Most testers find that the 2010 Chevrolet Aveo's inline four-cylinder engine with variable valve timing offers adequate performance and fuel economy. The 2010 Chevrolet Aveo and Aveo5 use identical engines, transmissions, and chassis components. The engine is a 1.6-liter four-cylinder with 108 horsepower and 104 pound-feet of torque, which can give you about 400 miles from a single tank.
Overall, the Aveo is nifty around town, but once you reach cruising speeds over 70 mph, the car reveals its urban heritage, feeling nervous and out of place. Edmunds concludes that “while the 2010 Chevrolet Aveo is certainly no thrill ride, it provides respectable vehicle dynamics. The steering is direct and the suspension is well-tuned for day-to-day commuting. The 1.6-liter engine is adequate, but it's not particularly powerful.”
ConsumerGuide finds that the “Aveo accelerates off the line quicker than one would expect, but no one will mistake these subcompacts for a sports car. Manual-transmission versions feel slightly quicker than automatics, but a rubbery, imprecise manual shifter detracts from the driving experience. The automatic is relatively responsive."
Automobile Magazine comments on the transmission, claiming, “the manual transaxle is a mixed blessing—it allows you to more easily stay in that rev band, but the shift action is rather sloppy, and the optional ABS can't be had with the manual.” In addition, “the manual shifter is numb and rubbery, which wouldn't be all that terrible if you didn't have to downshift constantly just to keep up with traffic.” Edmunds remarks, “We normally recommend that buyers in this class opt for a manual transmission, but in the Aveo's case, the automatic is the better bet. The manual tranny's gear ratios are too wide, leaving the car underpowered on highway grades and ultimately compromising fuel economy.”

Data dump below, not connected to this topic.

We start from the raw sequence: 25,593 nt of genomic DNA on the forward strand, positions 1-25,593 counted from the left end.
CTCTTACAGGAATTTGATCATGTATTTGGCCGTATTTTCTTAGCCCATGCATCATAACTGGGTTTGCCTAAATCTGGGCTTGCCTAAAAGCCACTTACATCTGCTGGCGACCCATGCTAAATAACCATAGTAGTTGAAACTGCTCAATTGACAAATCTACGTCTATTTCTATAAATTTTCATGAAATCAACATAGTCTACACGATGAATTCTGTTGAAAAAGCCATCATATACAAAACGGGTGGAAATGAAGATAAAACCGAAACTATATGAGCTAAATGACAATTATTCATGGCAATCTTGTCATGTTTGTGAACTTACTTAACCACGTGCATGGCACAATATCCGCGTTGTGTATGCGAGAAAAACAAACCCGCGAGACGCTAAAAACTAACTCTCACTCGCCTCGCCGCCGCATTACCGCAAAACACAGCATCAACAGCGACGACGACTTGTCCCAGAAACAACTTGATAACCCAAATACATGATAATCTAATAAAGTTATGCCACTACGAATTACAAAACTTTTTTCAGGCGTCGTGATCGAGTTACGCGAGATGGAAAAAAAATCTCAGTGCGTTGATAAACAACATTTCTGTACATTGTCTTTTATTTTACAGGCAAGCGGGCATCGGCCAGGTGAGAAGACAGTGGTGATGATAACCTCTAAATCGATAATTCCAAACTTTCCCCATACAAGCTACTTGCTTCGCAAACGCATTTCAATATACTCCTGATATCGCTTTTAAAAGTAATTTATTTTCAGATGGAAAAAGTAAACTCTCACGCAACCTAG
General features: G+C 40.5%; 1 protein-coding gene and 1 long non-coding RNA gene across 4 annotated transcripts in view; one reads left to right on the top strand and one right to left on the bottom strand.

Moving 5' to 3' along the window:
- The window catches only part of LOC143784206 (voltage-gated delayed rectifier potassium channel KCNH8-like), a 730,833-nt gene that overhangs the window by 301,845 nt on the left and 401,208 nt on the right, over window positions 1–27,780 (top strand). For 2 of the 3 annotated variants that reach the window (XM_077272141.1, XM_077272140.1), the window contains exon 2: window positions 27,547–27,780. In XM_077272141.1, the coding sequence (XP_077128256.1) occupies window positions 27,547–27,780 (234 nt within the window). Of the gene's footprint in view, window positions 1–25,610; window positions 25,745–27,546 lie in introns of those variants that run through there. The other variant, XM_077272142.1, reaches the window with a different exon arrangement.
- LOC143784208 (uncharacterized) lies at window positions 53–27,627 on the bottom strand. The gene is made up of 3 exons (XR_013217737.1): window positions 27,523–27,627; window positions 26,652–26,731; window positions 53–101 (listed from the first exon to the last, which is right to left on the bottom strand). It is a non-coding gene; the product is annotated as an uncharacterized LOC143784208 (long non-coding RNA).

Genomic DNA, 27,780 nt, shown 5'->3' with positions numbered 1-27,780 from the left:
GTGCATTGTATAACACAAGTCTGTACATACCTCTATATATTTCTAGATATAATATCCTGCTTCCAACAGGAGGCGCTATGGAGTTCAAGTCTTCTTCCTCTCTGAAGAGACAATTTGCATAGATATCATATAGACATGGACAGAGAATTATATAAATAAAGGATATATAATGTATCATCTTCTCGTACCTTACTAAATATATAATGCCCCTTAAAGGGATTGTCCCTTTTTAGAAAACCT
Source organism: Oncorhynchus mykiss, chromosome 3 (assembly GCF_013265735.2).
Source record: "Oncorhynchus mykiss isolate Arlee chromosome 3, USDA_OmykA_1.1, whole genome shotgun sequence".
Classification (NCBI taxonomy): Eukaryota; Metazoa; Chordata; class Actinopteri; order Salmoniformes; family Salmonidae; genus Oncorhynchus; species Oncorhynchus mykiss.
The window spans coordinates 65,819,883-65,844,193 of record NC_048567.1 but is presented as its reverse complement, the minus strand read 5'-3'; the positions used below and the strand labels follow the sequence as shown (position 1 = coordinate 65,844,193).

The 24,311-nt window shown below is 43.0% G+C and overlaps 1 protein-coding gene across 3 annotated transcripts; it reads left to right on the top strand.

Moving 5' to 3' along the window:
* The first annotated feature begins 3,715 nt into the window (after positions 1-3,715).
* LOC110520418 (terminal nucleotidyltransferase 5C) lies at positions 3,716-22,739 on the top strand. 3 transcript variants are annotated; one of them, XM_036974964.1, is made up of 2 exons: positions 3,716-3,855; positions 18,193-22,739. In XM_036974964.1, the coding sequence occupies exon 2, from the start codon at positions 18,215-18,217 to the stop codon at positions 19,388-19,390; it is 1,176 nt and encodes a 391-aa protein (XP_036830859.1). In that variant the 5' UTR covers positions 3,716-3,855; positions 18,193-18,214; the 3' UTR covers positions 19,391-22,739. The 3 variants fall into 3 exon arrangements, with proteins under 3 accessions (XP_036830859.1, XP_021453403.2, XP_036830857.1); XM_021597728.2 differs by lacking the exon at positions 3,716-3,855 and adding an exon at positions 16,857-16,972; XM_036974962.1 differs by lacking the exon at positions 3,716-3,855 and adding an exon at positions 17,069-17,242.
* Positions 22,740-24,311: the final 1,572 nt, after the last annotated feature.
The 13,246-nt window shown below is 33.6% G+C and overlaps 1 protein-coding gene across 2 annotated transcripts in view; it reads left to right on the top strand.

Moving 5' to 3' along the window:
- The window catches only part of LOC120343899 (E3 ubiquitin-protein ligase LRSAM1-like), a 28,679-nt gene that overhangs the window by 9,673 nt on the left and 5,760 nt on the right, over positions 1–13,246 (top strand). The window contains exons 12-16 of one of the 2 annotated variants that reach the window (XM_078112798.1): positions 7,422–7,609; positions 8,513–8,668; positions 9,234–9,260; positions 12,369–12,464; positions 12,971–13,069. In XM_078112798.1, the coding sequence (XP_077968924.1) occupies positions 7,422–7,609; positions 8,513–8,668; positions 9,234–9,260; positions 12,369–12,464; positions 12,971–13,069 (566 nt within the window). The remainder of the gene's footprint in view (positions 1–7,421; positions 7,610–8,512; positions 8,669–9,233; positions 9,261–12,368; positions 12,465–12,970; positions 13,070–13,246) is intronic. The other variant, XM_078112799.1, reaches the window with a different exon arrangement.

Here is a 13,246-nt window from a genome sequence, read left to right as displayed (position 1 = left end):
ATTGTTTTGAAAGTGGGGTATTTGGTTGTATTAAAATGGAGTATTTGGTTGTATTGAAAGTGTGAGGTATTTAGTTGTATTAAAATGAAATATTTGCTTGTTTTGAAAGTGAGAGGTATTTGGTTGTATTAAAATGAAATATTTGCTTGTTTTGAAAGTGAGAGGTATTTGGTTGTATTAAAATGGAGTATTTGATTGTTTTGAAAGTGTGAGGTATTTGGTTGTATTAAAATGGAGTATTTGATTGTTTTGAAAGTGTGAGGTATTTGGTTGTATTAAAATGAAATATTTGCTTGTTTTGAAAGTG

EPA mileage for the pair is 27/35 mpg (city/highway) on models equipped with a five-speed manual transmission and 25/34 mpg for those with a four-speed automatic.
ConsumerGuide comments that the Aveo is “nimble enough due to its petite size and responsive steering, though some testers say steering effort is a bit heavy at low speeds. Aveo's body leans more in turns than class rivals.”
MyRide.com feels that “the brakes prove perfectly adequate in the day-to-day world of commuting in which the 2010 Chevy Aveo will be thrust, but no more than adequate.” ConsumerGuide says “the brakes provide decent stopping control but are nothing special in terms of pedal feel.”